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TMJ

TMJ Temporomandibular Joint

What are the temporomandibular joints (TMJ)?

The temporomandibular joint, TMJ, connects the lower jaw to the bone at the side of the head. When you place your fingers in front of your ears and open your mouth, you can feel them move. Muscles attached to the jaw joint control its position and movement. To keep this motion smooth, a soft disc absorbs shocks to the jaw joint from chewing and other movements. This joint is one of the most complicated in the body.

What is temporomandibular disorder (TMD)?

The disorder falls into three main categories:
  • Muscle pain is the most common TMJ disorder
  • Displaced disc, dislocated jaw, or injury
  • Arthritis
Most people have mild forms of this disorder. Sometimes, the condition lasts long-term. Complex cases of prolonged pain, poor health, and lower quality of life require a team of experts from fields such as neurology, rheumatology, pain management, and oral surgery.

What causes TMJ Disorder?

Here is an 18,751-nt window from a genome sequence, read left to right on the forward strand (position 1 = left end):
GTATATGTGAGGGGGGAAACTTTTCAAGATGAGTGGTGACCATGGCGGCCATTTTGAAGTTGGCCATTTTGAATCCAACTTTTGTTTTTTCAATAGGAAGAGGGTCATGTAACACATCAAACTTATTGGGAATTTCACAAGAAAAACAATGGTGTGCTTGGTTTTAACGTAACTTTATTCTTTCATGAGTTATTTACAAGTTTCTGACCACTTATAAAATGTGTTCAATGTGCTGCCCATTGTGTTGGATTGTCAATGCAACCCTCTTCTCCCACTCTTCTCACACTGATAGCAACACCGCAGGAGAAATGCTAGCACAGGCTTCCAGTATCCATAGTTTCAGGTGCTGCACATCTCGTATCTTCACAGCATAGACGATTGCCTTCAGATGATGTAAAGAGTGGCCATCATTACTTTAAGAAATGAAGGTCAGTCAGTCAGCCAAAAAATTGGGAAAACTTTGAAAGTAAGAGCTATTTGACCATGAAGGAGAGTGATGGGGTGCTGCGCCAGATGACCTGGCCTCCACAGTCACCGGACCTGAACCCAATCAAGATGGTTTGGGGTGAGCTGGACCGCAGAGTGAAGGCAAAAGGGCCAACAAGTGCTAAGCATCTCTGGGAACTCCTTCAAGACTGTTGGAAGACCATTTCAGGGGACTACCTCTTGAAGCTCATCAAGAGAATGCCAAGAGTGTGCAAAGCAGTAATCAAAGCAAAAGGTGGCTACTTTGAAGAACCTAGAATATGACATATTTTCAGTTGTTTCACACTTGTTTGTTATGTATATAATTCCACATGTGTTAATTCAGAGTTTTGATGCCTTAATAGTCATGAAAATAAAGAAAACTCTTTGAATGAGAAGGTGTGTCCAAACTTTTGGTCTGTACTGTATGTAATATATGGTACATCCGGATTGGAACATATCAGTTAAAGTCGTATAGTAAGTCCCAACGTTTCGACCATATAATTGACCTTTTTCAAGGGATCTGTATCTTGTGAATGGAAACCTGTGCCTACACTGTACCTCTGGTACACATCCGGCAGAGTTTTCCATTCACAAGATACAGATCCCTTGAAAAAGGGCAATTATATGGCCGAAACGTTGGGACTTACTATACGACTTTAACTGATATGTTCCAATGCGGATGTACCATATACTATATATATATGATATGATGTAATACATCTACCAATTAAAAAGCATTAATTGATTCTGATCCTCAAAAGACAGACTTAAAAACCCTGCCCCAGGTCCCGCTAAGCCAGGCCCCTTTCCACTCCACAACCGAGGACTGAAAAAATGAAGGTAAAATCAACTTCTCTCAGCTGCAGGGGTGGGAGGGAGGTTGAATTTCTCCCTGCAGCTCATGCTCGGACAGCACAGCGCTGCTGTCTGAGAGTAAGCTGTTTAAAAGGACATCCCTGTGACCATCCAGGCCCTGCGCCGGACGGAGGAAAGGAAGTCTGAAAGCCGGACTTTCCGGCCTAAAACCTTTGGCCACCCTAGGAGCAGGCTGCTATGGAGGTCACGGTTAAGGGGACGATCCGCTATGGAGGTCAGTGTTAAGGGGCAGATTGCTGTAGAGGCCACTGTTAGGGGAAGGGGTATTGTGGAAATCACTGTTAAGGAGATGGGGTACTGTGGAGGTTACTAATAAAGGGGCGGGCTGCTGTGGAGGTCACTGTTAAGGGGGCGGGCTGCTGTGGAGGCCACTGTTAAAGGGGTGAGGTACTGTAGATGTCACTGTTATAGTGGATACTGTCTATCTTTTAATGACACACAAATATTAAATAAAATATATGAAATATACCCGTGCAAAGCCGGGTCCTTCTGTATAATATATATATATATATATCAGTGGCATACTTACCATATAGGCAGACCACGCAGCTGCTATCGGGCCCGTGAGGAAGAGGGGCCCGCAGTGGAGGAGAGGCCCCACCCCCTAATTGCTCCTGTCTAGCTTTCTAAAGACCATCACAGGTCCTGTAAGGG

Trauma to the jaw, stress, and tooth grinding seem to have a role in the development of TMJ disorders. But we don't always know the causes. Jaw clicking is common in the general population. Jaw noises alone, without pain or limited jaw movement, do not indicate a TMJ disorder and do not warrant treatment.

What are the symptoms of TMD?

  • jaw discomfort or soreness (often most pronounced in the morning or late afternoon)
  • headaches
  • earaches or ringing in the ears
  • popping or clicking of the jaw joint
  • locking of the jaw
  • mouth opening is limited
  • clenching or grinding of the teeth
  • sensitivity of teeth

Treatment for TMJ / TMD

Self-Care Practices
  • eating softer foods
  • applying ice packs
  • relaxation techniques and stress management
  • behavior modification (to reduce or eliminate the clenching of the teeth)
  • avoiding extreme jaw movements (such as wide yawning and gum chewing)
Pain Medications
For many people with TMJ disorders, short-term use of over-the-counter pain medicines may provide temporary relief from jaw discomfort.

Occlusal Guards
Your dentist may construct a splint or bite guard, which is a hard plastic guard that fits over the upper or lower teeth. It should not cause permanent changes in the bite.